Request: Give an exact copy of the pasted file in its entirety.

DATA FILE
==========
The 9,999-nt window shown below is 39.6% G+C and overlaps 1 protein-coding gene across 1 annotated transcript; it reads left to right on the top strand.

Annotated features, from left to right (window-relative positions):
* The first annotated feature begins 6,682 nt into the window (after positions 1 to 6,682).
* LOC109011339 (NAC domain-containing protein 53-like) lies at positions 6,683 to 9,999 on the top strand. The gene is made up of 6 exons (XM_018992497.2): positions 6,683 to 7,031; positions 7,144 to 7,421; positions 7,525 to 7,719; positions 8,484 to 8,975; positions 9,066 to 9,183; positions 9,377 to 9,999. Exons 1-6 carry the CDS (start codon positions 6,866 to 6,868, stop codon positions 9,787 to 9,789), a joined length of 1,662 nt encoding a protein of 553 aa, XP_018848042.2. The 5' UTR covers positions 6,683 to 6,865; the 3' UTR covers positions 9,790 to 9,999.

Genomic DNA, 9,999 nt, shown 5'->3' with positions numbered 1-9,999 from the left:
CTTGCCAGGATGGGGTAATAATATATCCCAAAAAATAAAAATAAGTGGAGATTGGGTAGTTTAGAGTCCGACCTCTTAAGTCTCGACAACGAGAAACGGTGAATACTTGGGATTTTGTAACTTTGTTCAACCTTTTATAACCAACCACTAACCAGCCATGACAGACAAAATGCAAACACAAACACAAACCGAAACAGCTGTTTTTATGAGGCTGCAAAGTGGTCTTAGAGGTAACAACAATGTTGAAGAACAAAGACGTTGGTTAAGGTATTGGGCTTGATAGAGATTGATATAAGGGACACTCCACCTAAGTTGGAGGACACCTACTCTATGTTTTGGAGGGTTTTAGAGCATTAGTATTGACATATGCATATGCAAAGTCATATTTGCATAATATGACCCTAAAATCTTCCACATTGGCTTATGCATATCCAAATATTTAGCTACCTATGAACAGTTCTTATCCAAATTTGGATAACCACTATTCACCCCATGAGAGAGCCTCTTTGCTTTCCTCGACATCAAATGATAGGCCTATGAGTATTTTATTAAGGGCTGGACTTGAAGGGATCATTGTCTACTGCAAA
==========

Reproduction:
The 9,999-nt window shown below is 39.6% G+C and overlaps 1 protein-coding gene across 1 annotated transcript; it reads left to right on the top strand.

Annotated features, from left to right (window-relative positions):
* The first annotated feature begins 6,682 nt into the window (after positions 1 to 6,682).
* LOC109011339 (NAC domain-containing protein 53-like) lies at positions 6,683 to 9,999 on the top strand. The gene is made up of 6 exons (XM_018992497.2): positions 6,683 to 7,031; positions 7,144 to 7,421; positions 7,525 to 7,719; positions 8,484 to 8,975; positions 9,066 to 9,183; positions 9,377 to 9,999. Exons 1-6 carry the CDS (start codon positions 6,866 to 6,868, stop codon positions 9,787 to 9,789), a joined length of 1,662 nt encoding a protein of 553 aa, XP_018848042.2. The 5' UTR covers positions 6,683 to 6,865; the 3' UTR covers positions 9,790 to 9,999.

Genomic DNA, 9,999 nt, shown 5'->3' with positions numbered 1-9,999 from the left:
CTTGCCAGGATGGGGTAATAATATATCCCAAAAAATAAAAATAAGTGGAGATTGGGTAGTTTAGAGTCCGACCTCTTAAGTCTCGACAACGAGAAACGGTGAATACTTGGGATTTTGTAACTTTGTTCAACCTTTTATAACCAACCACTAACCAGCCATGACAGACAAAATGCAAACACAAACACAAACCGAAACAGCTGTTTTTATGAGGCTGCAAAGTGGTCTTAGAGGTAACAACAATGTTGAAGAACAAAGACGTTGGTTAAGGTATTGGGCTTGATAGAGATTGATATAAGGGACACTCCACCTAAGTTGGAGGACACCTACTCTATGTTTTGGAGGGTTTTAGAGCATTAGTATTGACATATGCATATGCAAAGTCATATTTGCATAATATGACCCTAAAATCTTCCACATTGGCTTATGCATATCCAAATATTTAGCTACCTATGAACAGTTCTTATCCAAATTTGGATAACCACTATTCACCCCATGAGAGAGCCTCTTTGCTTTCCTCGACATCAAATGATAGGCCTATGAGTATTTTATTAAGGGCTGGACTTGAAGGGATCATTGTCTACTGCAAA